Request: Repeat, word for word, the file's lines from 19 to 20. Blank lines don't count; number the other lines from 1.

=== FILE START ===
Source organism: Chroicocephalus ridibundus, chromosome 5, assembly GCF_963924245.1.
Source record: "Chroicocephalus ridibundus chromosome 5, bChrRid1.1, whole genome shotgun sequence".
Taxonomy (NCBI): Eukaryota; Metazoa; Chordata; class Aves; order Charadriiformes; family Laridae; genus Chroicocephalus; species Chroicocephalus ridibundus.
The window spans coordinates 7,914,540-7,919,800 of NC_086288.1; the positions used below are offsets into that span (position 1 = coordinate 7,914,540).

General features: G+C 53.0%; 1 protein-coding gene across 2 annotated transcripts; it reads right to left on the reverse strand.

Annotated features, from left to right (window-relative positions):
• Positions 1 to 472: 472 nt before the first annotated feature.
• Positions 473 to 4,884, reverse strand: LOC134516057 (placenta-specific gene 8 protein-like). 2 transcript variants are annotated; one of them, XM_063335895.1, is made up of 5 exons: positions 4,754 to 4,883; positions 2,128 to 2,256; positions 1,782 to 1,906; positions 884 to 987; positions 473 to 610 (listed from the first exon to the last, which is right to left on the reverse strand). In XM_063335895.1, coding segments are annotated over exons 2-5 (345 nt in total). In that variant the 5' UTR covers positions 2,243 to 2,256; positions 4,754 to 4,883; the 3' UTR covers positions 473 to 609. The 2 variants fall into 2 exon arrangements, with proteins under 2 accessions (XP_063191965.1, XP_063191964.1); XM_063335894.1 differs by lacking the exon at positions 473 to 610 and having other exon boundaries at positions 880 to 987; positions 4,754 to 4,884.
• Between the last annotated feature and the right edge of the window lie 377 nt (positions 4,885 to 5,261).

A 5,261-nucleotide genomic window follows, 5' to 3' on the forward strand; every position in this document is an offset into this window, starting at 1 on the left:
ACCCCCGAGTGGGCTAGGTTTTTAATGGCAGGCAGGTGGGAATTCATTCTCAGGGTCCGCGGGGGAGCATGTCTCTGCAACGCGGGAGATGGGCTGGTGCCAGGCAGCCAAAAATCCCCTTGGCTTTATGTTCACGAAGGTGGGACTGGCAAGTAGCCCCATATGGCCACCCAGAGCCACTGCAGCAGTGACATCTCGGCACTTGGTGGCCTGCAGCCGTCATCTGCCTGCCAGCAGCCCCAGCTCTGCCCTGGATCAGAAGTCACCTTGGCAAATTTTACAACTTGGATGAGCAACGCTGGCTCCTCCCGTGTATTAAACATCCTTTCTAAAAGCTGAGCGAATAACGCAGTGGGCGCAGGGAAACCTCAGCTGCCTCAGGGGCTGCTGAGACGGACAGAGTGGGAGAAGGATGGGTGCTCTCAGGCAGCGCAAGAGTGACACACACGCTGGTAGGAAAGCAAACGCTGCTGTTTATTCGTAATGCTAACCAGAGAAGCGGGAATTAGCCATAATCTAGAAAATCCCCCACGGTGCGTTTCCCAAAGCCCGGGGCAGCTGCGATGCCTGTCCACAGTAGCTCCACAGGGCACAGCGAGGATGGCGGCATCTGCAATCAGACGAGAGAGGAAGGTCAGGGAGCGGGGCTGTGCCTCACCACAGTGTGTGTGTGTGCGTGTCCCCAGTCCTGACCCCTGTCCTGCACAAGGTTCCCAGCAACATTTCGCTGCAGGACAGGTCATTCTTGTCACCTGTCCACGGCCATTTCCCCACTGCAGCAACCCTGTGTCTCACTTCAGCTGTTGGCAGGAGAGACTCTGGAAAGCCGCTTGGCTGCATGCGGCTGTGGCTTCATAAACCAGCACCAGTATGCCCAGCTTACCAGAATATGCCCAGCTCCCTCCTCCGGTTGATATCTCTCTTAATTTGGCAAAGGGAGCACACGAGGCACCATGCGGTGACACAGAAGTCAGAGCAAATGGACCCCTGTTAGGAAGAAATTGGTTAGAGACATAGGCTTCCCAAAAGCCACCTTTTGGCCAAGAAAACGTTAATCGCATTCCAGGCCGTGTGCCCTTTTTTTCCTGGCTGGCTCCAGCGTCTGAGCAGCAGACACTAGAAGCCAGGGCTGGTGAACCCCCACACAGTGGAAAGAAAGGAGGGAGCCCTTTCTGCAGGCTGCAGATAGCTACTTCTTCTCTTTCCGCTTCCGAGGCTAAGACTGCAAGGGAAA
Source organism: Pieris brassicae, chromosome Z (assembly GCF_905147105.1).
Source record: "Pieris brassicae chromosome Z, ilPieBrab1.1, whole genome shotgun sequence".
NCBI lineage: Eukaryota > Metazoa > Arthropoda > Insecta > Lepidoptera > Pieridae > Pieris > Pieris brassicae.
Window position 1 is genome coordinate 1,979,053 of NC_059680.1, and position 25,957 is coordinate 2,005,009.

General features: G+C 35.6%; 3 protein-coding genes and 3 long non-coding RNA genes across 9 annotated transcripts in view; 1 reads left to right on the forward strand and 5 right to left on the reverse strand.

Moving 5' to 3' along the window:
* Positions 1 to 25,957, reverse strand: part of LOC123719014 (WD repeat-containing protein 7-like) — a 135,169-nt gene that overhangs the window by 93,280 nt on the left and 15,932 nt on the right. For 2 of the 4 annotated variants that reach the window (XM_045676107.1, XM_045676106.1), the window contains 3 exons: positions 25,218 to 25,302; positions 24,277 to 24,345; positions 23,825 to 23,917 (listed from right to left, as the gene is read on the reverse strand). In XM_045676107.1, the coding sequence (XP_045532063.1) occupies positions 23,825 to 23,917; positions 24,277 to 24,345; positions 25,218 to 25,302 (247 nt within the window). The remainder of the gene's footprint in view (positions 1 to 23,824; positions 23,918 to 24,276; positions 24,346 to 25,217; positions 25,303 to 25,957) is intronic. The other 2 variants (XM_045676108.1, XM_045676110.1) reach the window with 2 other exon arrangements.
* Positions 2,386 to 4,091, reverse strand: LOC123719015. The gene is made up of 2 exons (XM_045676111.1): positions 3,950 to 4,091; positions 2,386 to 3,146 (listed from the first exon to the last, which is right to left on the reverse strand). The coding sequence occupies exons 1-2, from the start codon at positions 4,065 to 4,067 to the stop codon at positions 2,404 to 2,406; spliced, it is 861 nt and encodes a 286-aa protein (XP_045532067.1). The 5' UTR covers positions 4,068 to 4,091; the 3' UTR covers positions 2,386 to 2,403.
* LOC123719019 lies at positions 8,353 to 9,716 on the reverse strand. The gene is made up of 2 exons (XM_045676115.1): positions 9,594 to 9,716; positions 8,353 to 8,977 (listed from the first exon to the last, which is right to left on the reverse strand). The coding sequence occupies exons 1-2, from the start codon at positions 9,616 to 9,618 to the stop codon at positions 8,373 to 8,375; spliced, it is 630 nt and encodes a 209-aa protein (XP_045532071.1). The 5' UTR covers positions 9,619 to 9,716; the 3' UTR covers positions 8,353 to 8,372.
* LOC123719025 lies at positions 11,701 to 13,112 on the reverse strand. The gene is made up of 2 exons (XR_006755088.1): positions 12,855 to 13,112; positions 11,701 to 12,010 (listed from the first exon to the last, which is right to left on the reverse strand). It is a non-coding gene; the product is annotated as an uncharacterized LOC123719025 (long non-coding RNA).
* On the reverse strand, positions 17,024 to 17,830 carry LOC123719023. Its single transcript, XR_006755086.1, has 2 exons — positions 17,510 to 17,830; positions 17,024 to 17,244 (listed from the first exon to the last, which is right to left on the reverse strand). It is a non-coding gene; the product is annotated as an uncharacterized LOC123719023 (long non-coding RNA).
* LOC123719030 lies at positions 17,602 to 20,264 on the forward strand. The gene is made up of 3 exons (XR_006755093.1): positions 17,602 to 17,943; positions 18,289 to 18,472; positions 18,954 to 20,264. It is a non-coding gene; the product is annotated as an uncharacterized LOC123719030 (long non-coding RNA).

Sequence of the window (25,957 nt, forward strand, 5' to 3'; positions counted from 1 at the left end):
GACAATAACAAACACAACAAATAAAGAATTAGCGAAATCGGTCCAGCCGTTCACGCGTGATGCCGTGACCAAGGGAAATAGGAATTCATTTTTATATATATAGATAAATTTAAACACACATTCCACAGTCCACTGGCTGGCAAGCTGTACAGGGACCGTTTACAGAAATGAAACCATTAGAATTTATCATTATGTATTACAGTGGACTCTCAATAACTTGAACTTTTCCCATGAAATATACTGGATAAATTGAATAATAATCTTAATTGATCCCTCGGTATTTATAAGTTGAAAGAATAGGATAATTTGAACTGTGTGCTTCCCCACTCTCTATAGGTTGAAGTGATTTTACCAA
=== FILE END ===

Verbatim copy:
* Positions 2,386 to 4,091, reverse strand: LOC123719015. The gene is made up of 2 exons (XM_045676111.1): positions 3,950 to 4,091; positions 2,386 to 3,146 (listed from the first exon to the last, which is right to left on the reverse strand). The coding sequence occupies exons 1-2, from the start codon at positions 4,065 to 4,067 to the stop codon at positions 2,404 to 2,406; spliced, it is 861 nt and encodes a 286-aa protein (XP_045532067.1). The 5' UTR covers positions 4,068 to 4,091; the 3' UTR covers positions 2,386 to 2,403.
* LOC123719019 lies at positions 8,353 to 9,716 on the reverse strand. The gene is made up of 2 exons (XM_045676115.1): positions 9,594 to 9,716; positions 8,353 to 8,977 (listed from the first exon to the last, which is right to left on the reverse strand). The coding sequence occupies exons 1-2, from the start codon at positions 9,616 to 9,618 to the stop codon at positions 8,373 to 8,375; spliced, it is 630 nt and encodes a 209-aa protein (XP_045532071.1). The 5' UTR covers positions 9,619 to 9,716; the 3' UTR covers positions 8,353 to 8,372.